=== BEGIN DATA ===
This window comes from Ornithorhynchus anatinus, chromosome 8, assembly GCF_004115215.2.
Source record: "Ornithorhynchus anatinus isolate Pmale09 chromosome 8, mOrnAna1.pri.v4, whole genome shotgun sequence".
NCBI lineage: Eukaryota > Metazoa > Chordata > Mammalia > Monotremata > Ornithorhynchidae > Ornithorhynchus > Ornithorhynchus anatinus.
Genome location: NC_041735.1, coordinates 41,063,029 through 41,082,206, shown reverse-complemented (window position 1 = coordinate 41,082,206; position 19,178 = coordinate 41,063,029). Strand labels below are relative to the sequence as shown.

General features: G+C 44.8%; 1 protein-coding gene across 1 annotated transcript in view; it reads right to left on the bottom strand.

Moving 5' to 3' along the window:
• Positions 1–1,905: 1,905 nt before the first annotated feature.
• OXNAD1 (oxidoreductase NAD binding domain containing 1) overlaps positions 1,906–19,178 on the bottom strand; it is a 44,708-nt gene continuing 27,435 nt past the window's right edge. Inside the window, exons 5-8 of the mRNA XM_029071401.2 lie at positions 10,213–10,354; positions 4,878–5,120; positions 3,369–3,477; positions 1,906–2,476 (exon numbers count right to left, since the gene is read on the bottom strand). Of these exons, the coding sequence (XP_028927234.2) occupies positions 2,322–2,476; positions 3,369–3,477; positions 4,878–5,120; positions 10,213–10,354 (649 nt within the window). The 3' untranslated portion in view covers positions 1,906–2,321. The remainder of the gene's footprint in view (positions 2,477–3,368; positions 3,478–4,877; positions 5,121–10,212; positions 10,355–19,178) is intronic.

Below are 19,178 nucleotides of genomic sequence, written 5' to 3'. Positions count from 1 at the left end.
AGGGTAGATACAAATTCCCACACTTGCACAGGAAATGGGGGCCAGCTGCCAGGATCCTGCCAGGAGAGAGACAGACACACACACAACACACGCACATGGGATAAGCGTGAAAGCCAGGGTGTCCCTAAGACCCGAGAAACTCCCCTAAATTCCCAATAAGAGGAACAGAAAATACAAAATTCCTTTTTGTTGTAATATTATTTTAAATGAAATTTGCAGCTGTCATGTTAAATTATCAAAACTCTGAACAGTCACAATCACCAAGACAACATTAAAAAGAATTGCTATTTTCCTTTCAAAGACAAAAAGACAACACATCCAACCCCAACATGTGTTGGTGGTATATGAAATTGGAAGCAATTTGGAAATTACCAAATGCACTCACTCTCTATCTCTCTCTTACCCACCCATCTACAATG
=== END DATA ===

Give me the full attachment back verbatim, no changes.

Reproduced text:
This window comes from Ornithorhynchus anatinus, chromosome 8, assembly GCF_004115215.2.
Source record: "Ornithorhynchus anatinus isolate Pmale09 chromosome 8, mOrnAna1.pri.v4, whole genome shotgun sequence".
NCBI lineage: Eukaryota > Metazoa > Chordata > Mammalia > Monotremata > Ornithorhynchidae > Ornithorhynchus > Ornithorhynchus anatinus.
Genome location: NC_041735.1, coordinates 41,063,029 through 41,082,206, shown reverse-complemented (window position 1 = coordinate 41,082,206; position 19,178 = coordinate 41,063,029). Strand labels below are relative to the sequence as shown.

General features: G+C 44.8%; 1 protein-coding gene across 1 annotated transcript in view; it reads right to left on the bottom strand.

Moving 5' to 3' along the window:
• Positions 1–1,905: 1,905 nt before the first annotated feature.
• OXNAD1 (oxidoreductase NAD binding domain containing 1) overlaps positions 1,906–19,178 on the bottom strand; it is a 44,708-nt gene continuing 27,435 nt past the window's right edge. Inside the window, exons 5-8 of the mRNA XM_029071401.2 lie at positions 10,213–10,354; positions 4,878–5,120; positions 3,369–3,477; positions 1,906–2,476 (exon numbers count right to left, since the gene is read on the bottom strand). Of these exons, the coding sequence (XP_028927234.2) occupies positions 2,322–2,476; positions 3,369–3,477; positions 4,878–5,120; positions 10,213–10,354 (649 nt within the window). The 3' untranslated portion in view covers positions 1,906–2,321. The remainder of the gene's footprint in view (positions 2,477–3,368; positions 3,478–4,877; positions 5,121–10,212; positions 10,355–19,178) is intronic.

Below are 19,178 nucleotides of genomic sequence, written 5' to 3'. Positions count from 1 at the left end.
AGGGTAGATACAAATTCCCACACTTGCACAGGAAATGGGGGCCAGCTGCCAGGATCCTGCCAGGAGAGAGACAGACACACACACAACACACGCACATGGGATAAGCGTGAAAGCCAGGGTGTCCCTAAGACCCGAGAAACTCCCCTAAATTCCCAATAAGAGGAACAGAAAATACAAAATTCCTTTTTGTTGTAATATTATTTTAAATGAAATTTGCAGCTGTCATGTTAAATTATCAAAACTCTGAACAGTCACAATCACCAAGACAACATTAAAAAGAATTGCTATTTTCCTTTCAAAGACAAAAAGACAACACATCCAACCCCAACATGTGTTGGTGGTATATGAAATTGGAAGCAATTTGGAAATTACCAAATGCACTCACTCTCTATCTCTCTCTTACCCACCCATCTACAATG